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Our team thoroughly researches and evaluates the recommendations we make on our site. To establish that the product manufacturers addressed safety and efficacy standards, we:
  • Evaluate ingredients and composition: Do they have the potential to cause harm?
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Pure Encapsulations is our top choice for the best calcium supplement, followed closely by Nature Made. Read on for the full list and what to look for when you’re shopping.

Calcium is an important mineral that’s crucial for maintaining bone strength and structure.

What’s more, it is involved in many other aspects of health and is required for blood clotting, muscle contractions, and nerve cell function.

While it’s recommended to meet your calcium needs through your diet from foods like dairy products, nuts, seeds, and leafy greens, some people may need additional help from a supplement to ensure adequate intake.

Selecting a high quality calcium supplement can be challenging, especially if you’re not sure what to look for.

Keep reading for our picks of the best calcium supplements, along with tips for how to choose the right supplement for your needs.

A note on price

General price ranges with dollar signs ($–$$$) are indicated below. One dollar sign means the product is rather affordable, whereas three dollar signs indicate a higher price range.

Pricing guide

  • $ = under $0.20 per serving
  • $$ = $0.20–$0.40 per serving
  • $$$ = over $0.40 per serving

Most products require you to just take one capsule daily, but some have a greater serving size.

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Here’s a quick look at how our top picks compare:

Price rangeTypeForm% DV per servingServing sizeActive ingredients
Pure Encapsulations Calcium Citrate$$calcium citratecapsules23%2 capsulescalcium
Nature Made Calcium$calcium carbonatetablets46%1 tablet• vitamin D3
• calcium
Care/of Calcium Plus$$calcium (from calcareous marine algae)tablets37%2 tablets• calcium
• vitamin D3
• magnesium
• vitamin K2
Garden of Life mykind Organics Plant Calcium$$$calcium (from organic algae)tablets62%3 tablets• vitamin D
• calcium
• magnesium
• vitamin K2
• strontium
• vanadium
• organic plant
• calcium blend
Thorne Advanced Bone Support$$dicalcium malatecapsules23%2 capsules• vitamin D3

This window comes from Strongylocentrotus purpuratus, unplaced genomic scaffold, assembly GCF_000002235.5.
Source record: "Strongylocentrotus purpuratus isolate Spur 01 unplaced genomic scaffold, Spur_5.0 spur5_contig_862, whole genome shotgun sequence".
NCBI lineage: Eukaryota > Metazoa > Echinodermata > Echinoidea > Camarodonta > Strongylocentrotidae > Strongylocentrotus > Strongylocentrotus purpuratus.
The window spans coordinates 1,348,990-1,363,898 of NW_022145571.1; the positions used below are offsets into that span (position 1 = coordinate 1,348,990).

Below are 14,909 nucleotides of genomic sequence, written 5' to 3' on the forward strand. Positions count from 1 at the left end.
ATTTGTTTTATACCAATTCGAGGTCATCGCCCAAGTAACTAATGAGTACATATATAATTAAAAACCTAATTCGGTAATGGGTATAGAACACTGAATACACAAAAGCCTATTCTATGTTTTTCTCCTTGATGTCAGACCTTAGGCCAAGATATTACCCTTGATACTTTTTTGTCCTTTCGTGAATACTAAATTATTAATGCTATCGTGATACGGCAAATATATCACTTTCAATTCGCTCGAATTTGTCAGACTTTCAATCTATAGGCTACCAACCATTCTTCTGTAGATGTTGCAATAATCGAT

• calcium
• vitamin B6
• folate
• vitamin B12
• magnesium
• boron

This article evaluates calcium supplements based on the following criteria:

  • Quality: We looked for products from reputable companies that have ideally been third-party tested or manufactured by third-party certified facilities.
  • Type of calcium: We prioritized supplements that feature forms of calcium that are easy to absorb.
  • Dosage: We included supplements that provide a range of doses to help you find a product that meets your needs.
  • Additional ingredients: Many of our picks pair calcium with other nutrients to support bone health or maximize absorption, such as vitamin D, vitamin K, or magnesium.
  • Vetting: All products included in this article have been vetted and approved by our team of experts to ensure that they meet Healthline’s medical and business standards.

Why you should trust us

Every brand and product on our list has been reviewed by registered dietitians and vetted to ensure that it aligns with Healthline’s brand integrity standards and approach to well-being. Each product in this article:

  • adheres to allowable health claims and labeling requirements, per Food and Drug Administration (FDA) regulations
  • is manufactured in facilities that adhere to current good manufacturing practices established by the FDA
  • is produced by a medically credible company that follows ethical, legal, and industry best standards
  • is made by a company that provides objective measures of trust, such as having its supplements validated by third-party labs
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With so many supplements on the market, picking the right product can be challenging.

Here are a few of the most important factors to consider:

  • Extensive testing: In addition to buying supplements from a reputable manufacturer, be sure to look for products that have undergone testing to ensure purity and potency, ideally by a third-party lab.
  • Type: Calcium carbonate is more widely available and cheaper, and it contains a higher amount of calcium. But it may cause gas and bloating. Calcium citrate is more expensive but more easily absorbed in the body, which may be key for people who have low stomach acid or are taking proton pump inhibitors.